Revolutionizing Housing Construction: The Power of 3D Printed Bio-Based Floors

The Department of Energy’s (DOE) Housing and Urban Development (HUD) Innovative Housing Showcase on June 9th-11th featured the University of Maine Advanced Structures and Composites Center (ASCC), the DOE’s Manufacturing Demonstration Facility (MDF) at Oak Ridge National Laboratory (ORNL), and one of their industry partners, SHoP Architects, along with the design they collaborated on: bio-based, 3D printed installable floor assemblies. One of the biobased 3D printed floor units was displayed at the showcase in Washington, D.C. along with models showing the mid-rise modular buildings that integrate floor, as well as wall assemblies. This display was part of a larger DOE display at the showcase. HUD, together with the National Association of Homebuilders, co-sponsored the showcase as a public event to raise awareness of innovative housing designs and technologies that have the potential to increase housing supply, lower the cost of construction, expand affordable, accessible, and healthy housing options for low- and moderate-income households; all while supporting decarbonization in the housing sector.

SHoP Architects, an architectural firm based in New York, and their spinoff company ASSEMBLY OSM, collaborated with the ASCC through the Hub & Spoke Technical Collaboration program to evaluate the feasibility of using large format 3D printing with biomaterials to make their manufacturing processes greener, more efficient and economical. ASSEMBLY OSM is a leader in modular buildings, marrying digital twin technology with off-site, modular assembly to bring high-quality, high-end aesthetics to green, affordable mid-rise housing. They coordinated the use of the ASCC’s 3D printing technologies and bio-composite research to modularize some of their architectural components; beginning with floor cassettes, or flooring pieces. The goal of the collaboration was to replace traditional floor assembly construction with 3D-printed, multifunctional, low-carbon single-piece units.

The Hub and Spoke program between the University of Maine’s ASCC and the MDF at ORNL leverages the resources of these two world-class research organizations to help drive the adoption of sustainable materials and advanced manufacturing methods via direct partnerships with industry. The Hub and Spoke technical collaboration program brings together research experts with the needs and knowledge of the industry experts allowing for the development of 3D printed products that are environmentally stable and provide significant industry benefits. This collaboration happened in two phases: first, exploring potential bio-based materials and design research. Second, proving that the chosen designs would be printable and feasible for reducing construction costs. The next phase will involve 3D printing and installing floor cassettes into their assembly processes.

There is a growing cost problem with the housing and construction industries driven by increasing material costs and labor shortages. Construction in cities is even more expensive due to the high cost of time spent on-site. SHoP Architects came to the ASCC looking to reduce the amount of energy and processes used in off-site assembly and construction to make it more cost-effective and less time-consuming.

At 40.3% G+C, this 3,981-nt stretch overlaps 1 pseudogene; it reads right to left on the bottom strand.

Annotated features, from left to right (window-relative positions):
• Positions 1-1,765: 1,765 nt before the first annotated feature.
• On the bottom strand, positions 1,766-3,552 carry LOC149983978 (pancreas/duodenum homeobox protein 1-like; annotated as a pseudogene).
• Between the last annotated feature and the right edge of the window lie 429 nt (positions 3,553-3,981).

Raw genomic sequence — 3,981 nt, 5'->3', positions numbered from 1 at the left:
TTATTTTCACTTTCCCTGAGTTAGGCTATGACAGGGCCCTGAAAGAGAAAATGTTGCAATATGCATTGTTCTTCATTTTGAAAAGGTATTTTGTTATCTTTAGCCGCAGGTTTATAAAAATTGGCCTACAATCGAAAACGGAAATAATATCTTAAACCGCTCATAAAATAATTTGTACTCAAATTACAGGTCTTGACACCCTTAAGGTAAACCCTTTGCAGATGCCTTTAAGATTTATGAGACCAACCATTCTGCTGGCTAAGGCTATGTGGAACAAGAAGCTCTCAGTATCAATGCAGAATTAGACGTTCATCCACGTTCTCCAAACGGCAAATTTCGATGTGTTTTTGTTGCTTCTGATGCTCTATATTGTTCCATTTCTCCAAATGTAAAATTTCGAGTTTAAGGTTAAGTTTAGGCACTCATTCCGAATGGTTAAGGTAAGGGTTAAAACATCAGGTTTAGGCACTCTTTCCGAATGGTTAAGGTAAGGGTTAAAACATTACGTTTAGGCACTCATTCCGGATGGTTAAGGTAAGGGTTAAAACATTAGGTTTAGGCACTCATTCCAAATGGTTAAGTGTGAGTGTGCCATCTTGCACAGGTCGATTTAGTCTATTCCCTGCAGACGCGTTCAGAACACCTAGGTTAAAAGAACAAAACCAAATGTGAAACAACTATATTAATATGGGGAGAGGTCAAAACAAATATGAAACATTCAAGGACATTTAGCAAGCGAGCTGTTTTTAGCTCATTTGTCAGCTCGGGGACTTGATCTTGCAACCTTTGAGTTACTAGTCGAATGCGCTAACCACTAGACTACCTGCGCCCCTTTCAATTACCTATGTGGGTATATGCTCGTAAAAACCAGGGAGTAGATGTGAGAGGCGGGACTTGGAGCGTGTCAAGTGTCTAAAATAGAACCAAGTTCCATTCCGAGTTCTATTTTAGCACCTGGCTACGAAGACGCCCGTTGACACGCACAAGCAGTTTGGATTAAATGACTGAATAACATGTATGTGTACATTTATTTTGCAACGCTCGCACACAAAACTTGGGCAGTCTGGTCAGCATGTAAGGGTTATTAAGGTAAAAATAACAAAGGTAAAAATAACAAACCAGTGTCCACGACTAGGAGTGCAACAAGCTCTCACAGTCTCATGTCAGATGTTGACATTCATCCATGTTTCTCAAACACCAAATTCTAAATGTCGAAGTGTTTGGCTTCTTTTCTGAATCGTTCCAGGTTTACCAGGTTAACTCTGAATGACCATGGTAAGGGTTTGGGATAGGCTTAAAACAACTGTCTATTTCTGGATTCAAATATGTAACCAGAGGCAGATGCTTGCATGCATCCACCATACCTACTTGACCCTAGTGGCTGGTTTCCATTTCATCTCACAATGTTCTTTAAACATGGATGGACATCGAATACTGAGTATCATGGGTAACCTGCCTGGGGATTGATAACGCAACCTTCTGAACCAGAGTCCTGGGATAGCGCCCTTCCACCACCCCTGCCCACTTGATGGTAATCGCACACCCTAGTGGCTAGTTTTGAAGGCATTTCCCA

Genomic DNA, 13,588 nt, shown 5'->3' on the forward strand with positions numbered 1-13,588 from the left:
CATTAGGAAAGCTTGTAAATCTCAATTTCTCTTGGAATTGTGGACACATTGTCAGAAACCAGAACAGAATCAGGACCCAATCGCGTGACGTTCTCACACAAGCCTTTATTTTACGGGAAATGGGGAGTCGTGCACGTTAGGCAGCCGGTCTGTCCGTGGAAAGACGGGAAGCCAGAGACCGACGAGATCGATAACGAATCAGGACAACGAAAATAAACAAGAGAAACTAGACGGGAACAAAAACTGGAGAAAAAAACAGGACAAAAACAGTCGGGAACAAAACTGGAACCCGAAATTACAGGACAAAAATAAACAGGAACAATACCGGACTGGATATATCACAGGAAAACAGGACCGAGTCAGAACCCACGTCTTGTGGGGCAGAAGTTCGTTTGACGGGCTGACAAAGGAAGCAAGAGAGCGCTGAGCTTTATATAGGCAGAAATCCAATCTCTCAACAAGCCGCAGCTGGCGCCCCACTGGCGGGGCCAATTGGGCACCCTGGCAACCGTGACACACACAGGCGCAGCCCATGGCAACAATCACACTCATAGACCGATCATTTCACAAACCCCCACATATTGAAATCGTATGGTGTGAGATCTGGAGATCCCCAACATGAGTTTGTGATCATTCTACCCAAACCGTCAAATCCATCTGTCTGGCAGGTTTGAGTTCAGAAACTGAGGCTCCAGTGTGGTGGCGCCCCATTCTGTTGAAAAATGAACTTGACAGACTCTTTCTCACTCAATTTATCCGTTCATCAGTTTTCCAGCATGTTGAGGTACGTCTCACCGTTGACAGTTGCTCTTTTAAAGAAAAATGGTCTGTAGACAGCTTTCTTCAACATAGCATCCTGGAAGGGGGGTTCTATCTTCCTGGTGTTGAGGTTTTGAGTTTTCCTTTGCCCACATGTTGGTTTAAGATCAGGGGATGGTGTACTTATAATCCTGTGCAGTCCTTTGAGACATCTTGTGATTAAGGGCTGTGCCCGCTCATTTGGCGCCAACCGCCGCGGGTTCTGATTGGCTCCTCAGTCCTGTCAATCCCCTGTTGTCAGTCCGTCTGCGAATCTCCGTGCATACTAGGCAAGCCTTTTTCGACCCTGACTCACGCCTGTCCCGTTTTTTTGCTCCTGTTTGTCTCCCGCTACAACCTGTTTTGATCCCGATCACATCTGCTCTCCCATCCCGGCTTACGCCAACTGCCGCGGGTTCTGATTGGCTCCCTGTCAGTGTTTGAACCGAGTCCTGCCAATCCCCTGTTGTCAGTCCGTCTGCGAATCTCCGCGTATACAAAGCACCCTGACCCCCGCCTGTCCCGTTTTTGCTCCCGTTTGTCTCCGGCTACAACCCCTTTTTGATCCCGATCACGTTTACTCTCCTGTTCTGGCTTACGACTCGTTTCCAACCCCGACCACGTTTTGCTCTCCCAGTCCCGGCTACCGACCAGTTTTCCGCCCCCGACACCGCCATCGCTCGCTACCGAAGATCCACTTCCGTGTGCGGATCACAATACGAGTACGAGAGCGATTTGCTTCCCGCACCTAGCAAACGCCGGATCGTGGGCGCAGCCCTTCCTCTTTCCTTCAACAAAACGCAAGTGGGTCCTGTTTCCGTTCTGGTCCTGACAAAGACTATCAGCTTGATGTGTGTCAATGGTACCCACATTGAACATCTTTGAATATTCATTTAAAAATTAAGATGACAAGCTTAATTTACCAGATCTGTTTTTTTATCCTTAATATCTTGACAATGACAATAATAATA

These cassettes were printed and designed to be made from bio-based composite materials, using wood-based waste, thus creating less impact on the environment. 3D printing these units allow for vertical penetrations, or small holes within each cassette, that are used for plumbing and electrical lines to go directly through the floor. This makes renovations and plumbing and electrical installations less labor-intensive and more cost-effective, as the cavities for these systems are printed directly into the floor. No need to carve out room or move things around – it’s printed with the space for them! Removing the need to install a variety of systems individually saves significant time when constructing modular houses.
Additional 3D printed features in the floors are for HVAC ducting. With this feature, instead of having to install metal parts into already existing floors, the HVAC ducts are printed directly into them. This single bio-based composite floor cassette replaces 137 more carbon-intensive components (meaning they have a larger environmental footprint) compared to a traditional floor cassette, which still requires the installation of all these systems.

Looking forward, the next step will be designing the floor cassette 2.0 and working to make it weigh less while still adding stiffness. In this new model, the goal is to meet standard building codes and create printed floors that are fire retardant.

Hub and Spoke technical collaborations aim to create regional economic development, coordinating research knowledge with industrial knowledge to solve industry problems. The ASCC leverages UMaine’s expertise and R&D facilities in collaboration with industry professionals to optimize processes and solve problems for manufacturers.

To read more about the Hub and Spoke technical collaboration program, click here.

Contact: Carter Emerson,